Unhitching the gig economy

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First Union recently announced its intention to bring Employment Court action on behalf of courier drivers, arguing that they are not truly contractors, but in fact employees.  This step may herald the opening of a new battlefront in New Zealand over employment status. 

Litigation over the status of couriers, drivers and other individuals working in the so-called gig economy is widespread internationally, driven by concerns that the use of independent contracting models can be oppressive. The perception and sometimes the reality is that large companies with all the bargaining power offer individuals fixed low-value terms with no employment protection. 

A significant issue
The use of gig economy and online business models has grown exponentially, with very many individuals now earning their living through them.  This has highlighted an issue which has long existed for some on the fringes of the employment market, who have no option other than working as independent contractors. 

Independent contractors are not afforded rights such as sick leave and holiday pay, and are not entitled to bring personal grievance actions. Their engagement can also be terminated without any right to redress except what is promised under their contract, which may be nothing.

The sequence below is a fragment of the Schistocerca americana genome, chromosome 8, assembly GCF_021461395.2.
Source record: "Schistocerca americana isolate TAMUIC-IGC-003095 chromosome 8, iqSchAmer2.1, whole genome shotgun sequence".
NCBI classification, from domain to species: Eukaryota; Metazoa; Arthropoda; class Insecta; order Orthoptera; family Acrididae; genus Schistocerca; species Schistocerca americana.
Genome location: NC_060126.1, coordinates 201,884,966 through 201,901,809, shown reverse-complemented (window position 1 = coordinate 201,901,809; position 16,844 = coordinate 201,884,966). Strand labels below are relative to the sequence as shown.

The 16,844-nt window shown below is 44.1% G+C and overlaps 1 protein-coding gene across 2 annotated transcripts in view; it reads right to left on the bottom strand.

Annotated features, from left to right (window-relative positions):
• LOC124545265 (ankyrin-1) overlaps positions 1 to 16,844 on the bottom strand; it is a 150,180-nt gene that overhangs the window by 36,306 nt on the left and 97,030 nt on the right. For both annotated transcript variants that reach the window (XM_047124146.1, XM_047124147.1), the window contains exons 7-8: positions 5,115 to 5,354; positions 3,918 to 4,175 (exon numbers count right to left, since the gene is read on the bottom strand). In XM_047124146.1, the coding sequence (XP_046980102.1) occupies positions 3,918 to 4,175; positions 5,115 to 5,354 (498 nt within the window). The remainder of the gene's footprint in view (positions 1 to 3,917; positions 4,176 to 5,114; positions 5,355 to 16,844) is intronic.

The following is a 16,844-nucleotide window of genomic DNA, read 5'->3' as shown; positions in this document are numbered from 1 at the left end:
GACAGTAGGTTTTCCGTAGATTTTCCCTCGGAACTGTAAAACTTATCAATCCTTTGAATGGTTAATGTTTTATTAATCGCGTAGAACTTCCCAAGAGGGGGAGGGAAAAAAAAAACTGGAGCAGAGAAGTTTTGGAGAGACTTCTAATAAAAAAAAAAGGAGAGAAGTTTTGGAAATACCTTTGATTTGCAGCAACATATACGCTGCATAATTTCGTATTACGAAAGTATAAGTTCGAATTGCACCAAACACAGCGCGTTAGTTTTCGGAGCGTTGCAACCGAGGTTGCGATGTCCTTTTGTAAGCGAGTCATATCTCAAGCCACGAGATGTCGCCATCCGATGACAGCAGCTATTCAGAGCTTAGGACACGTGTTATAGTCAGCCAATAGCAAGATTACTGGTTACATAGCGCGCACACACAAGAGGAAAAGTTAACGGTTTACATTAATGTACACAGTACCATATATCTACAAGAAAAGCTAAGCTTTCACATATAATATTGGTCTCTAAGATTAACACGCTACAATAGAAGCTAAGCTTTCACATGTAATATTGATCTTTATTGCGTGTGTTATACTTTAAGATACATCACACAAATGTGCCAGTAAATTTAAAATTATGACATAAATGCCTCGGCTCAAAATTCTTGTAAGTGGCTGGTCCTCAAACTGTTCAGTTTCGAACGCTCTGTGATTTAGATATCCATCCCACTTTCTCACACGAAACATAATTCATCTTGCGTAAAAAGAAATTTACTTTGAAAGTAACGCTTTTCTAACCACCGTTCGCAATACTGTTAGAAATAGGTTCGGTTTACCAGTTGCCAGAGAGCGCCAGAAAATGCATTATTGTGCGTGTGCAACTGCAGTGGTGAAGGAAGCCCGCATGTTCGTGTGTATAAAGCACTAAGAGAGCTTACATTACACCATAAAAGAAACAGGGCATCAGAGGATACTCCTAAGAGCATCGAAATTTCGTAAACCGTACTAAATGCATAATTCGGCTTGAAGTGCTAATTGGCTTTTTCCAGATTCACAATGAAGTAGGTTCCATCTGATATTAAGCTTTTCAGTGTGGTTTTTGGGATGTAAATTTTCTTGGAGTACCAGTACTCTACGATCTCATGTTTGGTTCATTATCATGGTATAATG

Not really contractors?
Internationally there have been high profile losses for companies when their contracting models have been challenged, with workers labelled as contractors being awarded employment rights.  Reliance on sharp drafting which is never read, and which has no relevance to the actual working relationship may lead to a shock.  In a UK judgment (which it immediately appealed), Uber had its bespoke English contractual arrangements with drivers described by a judge as “fictions” using “twisted language”, and its argument concerning the nature of its relationship with them as “faintly ridiculous”. 

Most independent contracting relationships are entirely proper and carry little risk.  But New Zealand law mirrors that in many other jurisdictions.  For those who engage individual contractors on an ongoing basis, who exercise control over the manner in which they work, and who may operate template terms that are very favourable to the company, it is time for a re-think.  The penalties may be severe if it is held an employment relationship has been mischaracterised as one of independent contracting. 

By James Warren, Special Counsel and Rachel Dunlop, Law Graduate in the Employment team at Kensington Swan.

 

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